I am a Mount Holyoke College Graduate.
I am a Mount Holyoke College Graduate.
The issues of online ad revenue and audience reach has been an issue for journalism in the digital world since it’s birth. There is no way that online ad income can ever compare to print, so other options have been explored. Click through and sell through advertising models have proven largely a disappointment and so firewalls and paid content are now a more viable option.
A free, ad-based strategy may have made sense when online was a small, supplementary business for newspapers. Now that various digital platforms are becoming the medium of choice for so many readers, it makes sense to charge for what is expensive to report and edit professionally.
However, even the most promising streams of digital subscription revenue can’t compensate for the declining print revenues for advertising and circulation. But as news organizations begin assembling other collections of revenue to make up as much of that ground as possible, digital subscriptions will surely have a role.
The American Press Institute (API) has surveyed the many options currently being discussed for paid content and “fair use” fees from Google and other aggregators, and basically endorses them all as a remedy to what ails the newspaper business.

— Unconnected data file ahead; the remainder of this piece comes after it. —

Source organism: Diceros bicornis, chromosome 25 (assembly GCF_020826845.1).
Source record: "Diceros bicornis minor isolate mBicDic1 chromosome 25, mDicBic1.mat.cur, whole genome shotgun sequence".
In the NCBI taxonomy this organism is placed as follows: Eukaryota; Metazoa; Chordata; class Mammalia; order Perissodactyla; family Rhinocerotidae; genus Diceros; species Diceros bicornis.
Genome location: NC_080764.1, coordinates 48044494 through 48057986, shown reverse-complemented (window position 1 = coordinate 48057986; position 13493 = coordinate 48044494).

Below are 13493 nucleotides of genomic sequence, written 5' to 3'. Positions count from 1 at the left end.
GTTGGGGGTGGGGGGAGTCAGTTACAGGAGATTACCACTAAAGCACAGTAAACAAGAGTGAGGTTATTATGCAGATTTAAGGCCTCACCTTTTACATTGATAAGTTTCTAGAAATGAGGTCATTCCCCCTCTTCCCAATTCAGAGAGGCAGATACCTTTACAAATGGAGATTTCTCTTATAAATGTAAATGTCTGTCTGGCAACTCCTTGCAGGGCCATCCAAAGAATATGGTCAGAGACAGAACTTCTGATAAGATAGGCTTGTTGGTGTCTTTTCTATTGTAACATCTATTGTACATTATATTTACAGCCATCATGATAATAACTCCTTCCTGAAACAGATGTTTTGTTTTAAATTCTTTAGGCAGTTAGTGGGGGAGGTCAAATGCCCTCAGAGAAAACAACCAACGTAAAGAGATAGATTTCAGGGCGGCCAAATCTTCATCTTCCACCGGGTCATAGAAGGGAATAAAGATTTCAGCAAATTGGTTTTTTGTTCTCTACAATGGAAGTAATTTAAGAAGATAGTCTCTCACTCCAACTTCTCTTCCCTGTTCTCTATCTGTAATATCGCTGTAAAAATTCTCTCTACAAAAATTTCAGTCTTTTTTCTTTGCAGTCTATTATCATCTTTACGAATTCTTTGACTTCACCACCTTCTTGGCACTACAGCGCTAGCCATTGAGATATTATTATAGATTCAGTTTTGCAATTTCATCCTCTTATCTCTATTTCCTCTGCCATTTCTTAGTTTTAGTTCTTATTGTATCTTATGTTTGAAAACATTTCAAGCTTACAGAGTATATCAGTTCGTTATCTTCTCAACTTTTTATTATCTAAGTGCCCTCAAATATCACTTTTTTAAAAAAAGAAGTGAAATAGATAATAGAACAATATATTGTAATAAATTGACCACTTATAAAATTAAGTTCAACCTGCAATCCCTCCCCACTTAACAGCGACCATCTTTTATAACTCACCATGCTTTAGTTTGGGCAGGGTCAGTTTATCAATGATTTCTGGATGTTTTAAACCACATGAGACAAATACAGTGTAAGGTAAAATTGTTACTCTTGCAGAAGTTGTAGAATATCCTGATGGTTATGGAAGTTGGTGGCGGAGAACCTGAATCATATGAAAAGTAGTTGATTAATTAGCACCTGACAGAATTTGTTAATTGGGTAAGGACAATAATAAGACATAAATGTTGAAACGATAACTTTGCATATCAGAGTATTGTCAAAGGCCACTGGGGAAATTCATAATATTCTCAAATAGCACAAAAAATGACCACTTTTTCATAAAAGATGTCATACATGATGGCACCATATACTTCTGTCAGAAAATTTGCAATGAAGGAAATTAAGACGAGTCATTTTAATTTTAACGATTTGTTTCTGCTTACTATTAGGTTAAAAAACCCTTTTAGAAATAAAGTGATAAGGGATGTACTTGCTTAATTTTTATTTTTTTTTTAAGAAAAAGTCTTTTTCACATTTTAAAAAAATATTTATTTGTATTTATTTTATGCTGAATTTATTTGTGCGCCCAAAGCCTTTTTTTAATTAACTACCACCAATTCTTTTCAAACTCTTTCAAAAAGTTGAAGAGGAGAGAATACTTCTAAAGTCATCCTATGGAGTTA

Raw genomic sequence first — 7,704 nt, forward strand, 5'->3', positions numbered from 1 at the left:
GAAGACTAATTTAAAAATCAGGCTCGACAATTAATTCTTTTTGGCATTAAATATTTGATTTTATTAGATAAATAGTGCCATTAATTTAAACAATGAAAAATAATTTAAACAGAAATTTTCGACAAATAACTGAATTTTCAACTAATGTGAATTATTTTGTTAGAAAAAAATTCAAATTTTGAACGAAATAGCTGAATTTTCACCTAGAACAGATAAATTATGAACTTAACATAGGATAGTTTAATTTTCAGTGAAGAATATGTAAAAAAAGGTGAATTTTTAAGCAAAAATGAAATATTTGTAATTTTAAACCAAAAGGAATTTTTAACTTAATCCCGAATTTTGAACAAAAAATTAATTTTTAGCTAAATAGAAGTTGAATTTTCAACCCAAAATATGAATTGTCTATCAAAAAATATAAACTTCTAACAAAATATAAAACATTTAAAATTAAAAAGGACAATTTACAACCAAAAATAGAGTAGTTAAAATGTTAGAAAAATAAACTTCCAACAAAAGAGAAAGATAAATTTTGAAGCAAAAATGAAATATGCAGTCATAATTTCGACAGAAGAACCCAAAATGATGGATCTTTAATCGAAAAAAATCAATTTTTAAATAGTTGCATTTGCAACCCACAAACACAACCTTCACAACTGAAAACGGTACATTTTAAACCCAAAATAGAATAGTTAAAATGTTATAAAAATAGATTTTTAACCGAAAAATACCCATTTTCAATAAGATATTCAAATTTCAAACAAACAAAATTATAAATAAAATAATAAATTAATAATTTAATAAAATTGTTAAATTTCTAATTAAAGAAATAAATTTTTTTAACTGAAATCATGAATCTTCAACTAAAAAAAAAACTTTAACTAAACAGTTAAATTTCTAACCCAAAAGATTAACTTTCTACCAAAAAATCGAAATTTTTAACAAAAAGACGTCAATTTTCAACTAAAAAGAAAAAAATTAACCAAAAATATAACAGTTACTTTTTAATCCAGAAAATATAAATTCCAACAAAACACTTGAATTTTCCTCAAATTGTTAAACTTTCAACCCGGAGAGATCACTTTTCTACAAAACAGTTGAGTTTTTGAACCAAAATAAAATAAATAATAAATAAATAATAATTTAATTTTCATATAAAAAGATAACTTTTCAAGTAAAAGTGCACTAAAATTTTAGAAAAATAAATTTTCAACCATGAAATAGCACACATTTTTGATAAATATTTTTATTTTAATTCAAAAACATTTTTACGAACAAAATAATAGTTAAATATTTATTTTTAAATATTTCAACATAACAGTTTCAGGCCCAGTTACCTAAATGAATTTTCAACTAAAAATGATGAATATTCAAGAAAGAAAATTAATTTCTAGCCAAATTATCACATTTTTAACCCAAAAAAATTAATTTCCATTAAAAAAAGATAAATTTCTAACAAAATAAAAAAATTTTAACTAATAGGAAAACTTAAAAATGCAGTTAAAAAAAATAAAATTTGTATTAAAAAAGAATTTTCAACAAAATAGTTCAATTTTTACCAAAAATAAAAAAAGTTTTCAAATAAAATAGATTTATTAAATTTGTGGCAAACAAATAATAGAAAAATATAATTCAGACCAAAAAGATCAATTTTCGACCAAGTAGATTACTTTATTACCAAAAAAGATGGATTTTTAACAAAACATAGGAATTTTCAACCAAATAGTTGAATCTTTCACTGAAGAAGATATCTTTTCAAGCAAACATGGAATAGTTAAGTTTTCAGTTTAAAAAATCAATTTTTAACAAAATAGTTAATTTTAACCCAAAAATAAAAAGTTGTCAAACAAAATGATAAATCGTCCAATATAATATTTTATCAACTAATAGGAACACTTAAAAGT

In a 31-page white paper prepared for last week’s newspaper executive’s summit in Chicago, API concludes, “newspapers can make the leap from an advertising-centered to an audience-centered enterprise” and should get on with it immediately.
The report, titled Newspaper Economic Action Plan, recommends that industry leaders follow five new “doctrines.”
True Value. Establish that news content online has value by charging for it. Begin “massive experimentation with several of the most promising options.”
Fair Use. Maintain the value of professionally produced and edited content by “aggressively enforcing copyright, fair use and the right to profit from original work.”
Fair Share. Negotiate a higher price for content produced by the news industry that is aggregated and redistributed by others.
Digital Deliverance. “Invest in technologies, platforms and systems that provide content-based e-commerce, data-sharing and other revenue generating solutions.”
Consumer Centric. Refocus on consumers and users. Shift revenue strategies from those focused on advertisers.
It can be argued that putting all content behind a firewall will result in substantial traffic loss and audience reach because people will refuse to pay. Financially, it is not an issue. Micropayment methods make more money with fewer viewers. Not to mention that more and more online content is found behind firewalls so viewers will most likely not travel to other sites for their content.
The reduced risk of losing viewers, along with modestly encouraging early subscription results, should be enough to provoke some serious thought among the late adopters. Given the long-term vulnerability of online advertising prospects, news organizations owe it to themselves to explore the possibilities for online subscriptions.
For example, take The New York Times; It has built the best trafficked Web site among American newspapers. The NYT, with fellow national titles The Wall Street Journal and USA Today, has maintained paid circulation much better online circulation at a subscription price more than double what anyone else charges. Because online ad growth has slowed to almost zero, this new model must be implemented.